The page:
Kelegama lauds Weerakkody’s contribution to public’s understanding of complex issues
Monday, 8 July 2013 00:00
Following is the address delivered by Institute of Policy Studies Executive Director Saman Kelegama at the launch of the book ‘In the Best Interest of my Country’ by Dinesh Weerakkody at the Institute of Chartered Accountants Auditorium on 3 July.
‘In the Best Interest of my Country’ is the fourth volume of Dinesh Weerakkody based on his regular columns in the print media. Starting in 1990 with the first volume, he proceeded to bring out the second volume in 1993 and the third in 1996. Hence it is after a lapse of 16 years that we are seeing the fourth volume.
Dinesh has an inborn talent to write and share his ideas with the greater public. This publication unfolds his commitment to provide insights to many important national issues, ranging from politics and economics to management and other disciplines. It also reflects his desire to share his academic and business experiences to assist his fellow professionals and upcoming professionals in their own drive to deliver greater value for their organisation.
The book is broadly divided into three parts, viz., Economics and Business – 54 articles; Political – 44 articles, Human Resource and Management – 100 articles. These are supplemented by 51 interviews also given in the book. I am afraid, I have not had the benefit of reading the entire book and was able to read only a few essays that are of interest to me and the following commentary is based on this reading.
First, on the economy, starting from the post-war optimism the author outlines cases which have strengthened as well as diluted this optimism. The post-conflict economic vision, political stability, and drive for infrastructure development and urban modernisation have been identified as the key factors that have strengthened the optimism. On the other hand, the author highlights areas where this optimism has been diluted such as the regulatory failures of some institutions, failures in economic diplomacy, loss of GSP-plus in 2010, introducing the Expropriation Bill in end 2011, etc. Essays on these topics stand on their own in the book.
There is quite a lot of emphasis on good governance, accountability, and maintaining transparency in dealings of both the government and the private sector. Strong institutions are very necessary to ensure good governance. When institutions are made weaker, the space for discretion increases and thus the room for corruption increases. The author says that civil society organisations have to play a crucial role to exert pressure on the government to ensure better governance. The author argues that it is the image of good governance that will facilitate Sri Lanka to reap the post-war peace dividend more effectively.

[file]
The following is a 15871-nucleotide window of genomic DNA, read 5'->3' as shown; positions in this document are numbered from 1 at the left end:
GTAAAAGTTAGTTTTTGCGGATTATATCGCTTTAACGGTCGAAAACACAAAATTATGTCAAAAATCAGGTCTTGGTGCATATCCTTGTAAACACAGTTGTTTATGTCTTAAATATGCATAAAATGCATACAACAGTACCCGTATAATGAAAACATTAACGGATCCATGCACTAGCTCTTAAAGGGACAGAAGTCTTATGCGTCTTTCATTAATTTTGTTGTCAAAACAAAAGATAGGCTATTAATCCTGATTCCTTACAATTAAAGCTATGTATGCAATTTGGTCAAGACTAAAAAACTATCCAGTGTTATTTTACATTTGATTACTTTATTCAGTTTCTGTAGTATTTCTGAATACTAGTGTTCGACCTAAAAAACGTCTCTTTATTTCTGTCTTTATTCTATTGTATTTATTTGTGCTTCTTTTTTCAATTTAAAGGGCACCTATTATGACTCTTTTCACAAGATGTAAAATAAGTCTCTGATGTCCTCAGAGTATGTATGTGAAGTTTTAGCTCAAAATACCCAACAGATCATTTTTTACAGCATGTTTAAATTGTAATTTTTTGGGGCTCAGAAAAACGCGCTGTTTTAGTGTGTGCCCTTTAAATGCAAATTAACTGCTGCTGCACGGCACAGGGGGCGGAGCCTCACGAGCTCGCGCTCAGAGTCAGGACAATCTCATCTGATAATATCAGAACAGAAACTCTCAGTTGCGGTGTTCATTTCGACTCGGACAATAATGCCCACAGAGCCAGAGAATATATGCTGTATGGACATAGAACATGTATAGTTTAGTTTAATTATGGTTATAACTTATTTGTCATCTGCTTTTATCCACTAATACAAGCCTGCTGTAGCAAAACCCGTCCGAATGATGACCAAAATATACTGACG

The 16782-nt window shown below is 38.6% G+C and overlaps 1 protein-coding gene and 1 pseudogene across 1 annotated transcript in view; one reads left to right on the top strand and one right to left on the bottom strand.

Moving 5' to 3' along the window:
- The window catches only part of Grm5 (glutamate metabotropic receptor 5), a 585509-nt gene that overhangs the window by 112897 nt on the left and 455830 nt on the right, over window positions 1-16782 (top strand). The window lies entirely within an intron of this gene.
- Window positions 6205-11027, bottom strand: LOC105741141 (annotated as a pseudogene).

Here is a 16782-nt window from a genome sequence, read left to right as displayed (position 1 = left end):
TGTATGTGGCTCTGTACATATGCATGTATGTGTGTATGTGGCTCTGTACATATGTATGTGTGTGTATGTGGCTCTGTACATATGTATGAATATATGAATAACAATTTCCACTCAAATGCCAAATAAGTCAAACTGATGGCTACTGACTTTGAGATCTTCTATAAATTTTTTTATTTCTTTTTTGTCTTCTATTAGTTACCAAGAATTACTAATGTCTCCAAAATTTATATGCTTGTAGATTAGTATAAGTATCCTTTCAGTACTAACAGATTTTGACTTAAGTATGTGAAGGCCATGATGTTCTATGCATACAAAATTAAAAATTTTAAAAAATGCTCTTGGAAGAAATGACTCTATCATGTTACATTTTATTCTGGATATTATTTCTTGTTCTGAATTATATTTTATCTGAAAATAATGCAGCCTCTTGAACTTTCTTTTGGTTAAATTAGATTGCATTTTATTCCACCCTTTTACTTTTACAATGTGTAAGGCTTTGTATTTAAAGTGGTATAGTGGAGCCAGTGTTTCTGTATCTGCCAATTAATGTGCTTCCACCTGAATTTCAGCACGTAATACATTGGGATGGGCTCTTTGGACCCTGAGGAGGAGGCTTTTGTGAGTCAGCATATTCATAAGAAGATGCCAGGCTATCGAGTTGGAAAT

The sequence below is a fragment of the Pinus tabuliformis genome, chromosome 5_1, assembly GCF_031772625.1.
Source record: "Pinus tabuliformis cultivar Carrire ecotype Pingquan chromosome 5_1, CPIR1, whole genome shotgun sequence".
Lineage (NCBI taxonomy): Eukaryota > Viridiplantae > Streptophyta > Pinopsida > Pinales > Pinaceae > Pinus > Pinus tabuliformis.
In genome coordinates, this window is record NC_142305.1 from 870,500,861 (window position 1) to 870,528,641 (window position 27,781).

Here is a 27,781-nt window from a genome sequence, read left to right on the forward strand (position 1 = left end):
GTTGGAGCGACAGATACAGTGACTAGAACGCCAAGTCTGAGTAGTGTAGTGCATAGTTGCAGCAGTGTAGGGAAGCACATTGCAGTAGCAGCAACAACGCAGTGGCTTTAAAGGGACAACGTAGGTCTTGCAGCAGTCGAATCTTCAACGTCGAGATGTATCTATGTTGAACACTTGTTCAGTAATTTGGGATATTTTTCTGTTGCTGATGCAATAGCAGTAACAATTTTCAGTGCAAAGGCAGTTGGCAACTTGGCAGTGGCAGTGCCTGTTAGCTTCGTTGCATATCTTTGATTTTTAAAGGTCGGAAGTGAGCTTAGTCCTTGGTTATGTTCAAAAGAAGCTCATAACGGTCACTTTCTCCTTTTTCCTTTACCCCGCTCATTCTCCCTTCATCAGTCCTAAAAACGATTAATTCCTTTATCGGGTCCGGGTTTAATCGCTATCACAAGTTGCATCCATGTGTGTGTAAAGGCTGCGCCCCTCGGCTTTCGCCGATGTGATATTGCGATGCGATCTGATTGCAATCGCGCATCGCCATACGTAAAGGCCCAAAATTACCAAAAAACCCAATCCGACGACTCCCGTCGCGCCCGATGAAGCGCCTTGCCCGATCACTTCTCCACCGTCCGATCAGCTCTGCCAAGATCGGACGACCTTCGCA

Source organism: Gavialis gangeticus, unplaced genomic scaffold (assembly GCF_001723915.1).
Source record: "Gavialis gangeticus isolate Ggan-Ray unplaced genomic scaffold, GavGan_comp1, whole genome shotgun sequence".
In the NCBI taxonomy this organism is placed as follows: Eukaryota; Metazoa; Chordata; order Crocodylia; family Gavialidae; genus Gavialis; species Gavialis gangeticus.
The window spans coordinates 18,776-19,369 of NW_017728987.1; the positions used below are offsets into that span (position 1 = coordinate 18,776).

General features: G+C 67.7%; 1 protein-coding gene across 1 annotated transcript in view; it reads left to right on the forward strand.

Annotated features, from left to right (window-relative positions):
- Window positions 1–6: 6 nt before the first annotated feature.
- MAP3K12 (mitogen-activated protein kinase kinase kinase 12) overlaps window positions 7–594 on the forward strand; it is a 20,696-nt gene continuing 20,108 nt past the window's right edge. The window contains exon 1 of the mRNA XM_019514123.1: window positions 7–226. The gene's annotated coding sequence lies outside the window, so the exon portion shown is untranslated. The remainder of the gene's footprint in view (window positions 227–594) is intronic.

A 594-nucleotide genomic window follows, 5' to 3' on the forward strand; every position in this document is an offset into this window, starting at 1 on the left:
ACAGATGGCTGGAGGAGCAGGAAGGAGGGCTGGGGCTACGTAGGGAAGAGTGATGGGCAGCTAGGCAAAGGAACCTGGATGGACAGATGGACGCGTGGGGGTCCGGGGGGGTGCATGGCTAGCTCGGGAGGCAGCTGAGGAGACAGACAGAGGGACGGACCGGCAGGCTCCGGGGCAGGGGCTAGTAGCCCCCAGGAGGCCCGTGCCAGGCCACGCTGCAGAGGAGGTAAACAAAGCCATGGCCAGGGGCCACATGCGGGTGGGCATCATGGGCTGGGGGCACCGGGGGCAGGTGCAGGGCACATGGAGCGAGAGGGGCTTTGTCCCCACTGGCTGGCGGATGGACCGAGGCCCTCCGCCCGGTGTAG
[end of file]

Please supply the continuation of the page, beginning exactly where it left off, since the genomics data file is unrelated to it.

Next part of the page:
SMEs and CSR
There are a number of essays on the private sector. Two essays that I would like to comment on are, one on Small and Medium Enterprises (SMEs), and the other on Corporate Social Responsibility or CSR. After highlighting the importance of the SMEs to the economy, the author argues that despite numerous measures taken by the government to support SMEs, access to finance still remains a problem.
This fact assumes greater relevance because it is highlighted by the author being a Chairman as well as a Board member of a leading commercial bank in Sri Lanka. To quote from this essay: “The absence of collateral arrangement and lack of reliable credit information on SMEs have made it difficult for lenders to be able to assess risk premiums properly, creating differences in the perceived versus real risk profiles of SMEs” (P.146). Needless to say, the author is spot on in his analysis of this particular SME issue.
On Corporate Social Responsibility, the author says that corporates have to take a medium to long-term view on CSR and should not use CSR as a smokescreen to cover up corporate greed.
The author argues that CSR is all about corporate culture – a culture that understands integrity and responsibility towards its employees, consumers and communities, and it has to come from the very top of a corporate entity. The corporate culture, he says, should be all about sustainable business practices with regard to the environment and the way they engage with the community to preserve that environment.
The author links his analysis of the private sector to the modern technological advancements and the rapid development of social media. The author says that business technology such as video conferencing, social networks, and virtual office technology has removed workplace boundaries that previously limited business expansion.
Companies can now target a wider customer base and grow to higher levels. Those businesses that loathe embracing social media will realise that they will have to get in or be left behind for good. He argues that in the next five years, the internet would radically change the way business is done, socialise, and share information which in turn would contribute to higher output and economic growth. This must be recognised by both business and the government, says the author.
Human Resource and Management
The author is at his best in the Human Resource and Management section of the book – perhaps the section that best reflects the author’s expertise. He provides a number of useful ideas for the private sector with topics ranging from Trade Unions, employment practices, skills development, finding the right people, safety at work place, productivity, labour administration, and so on.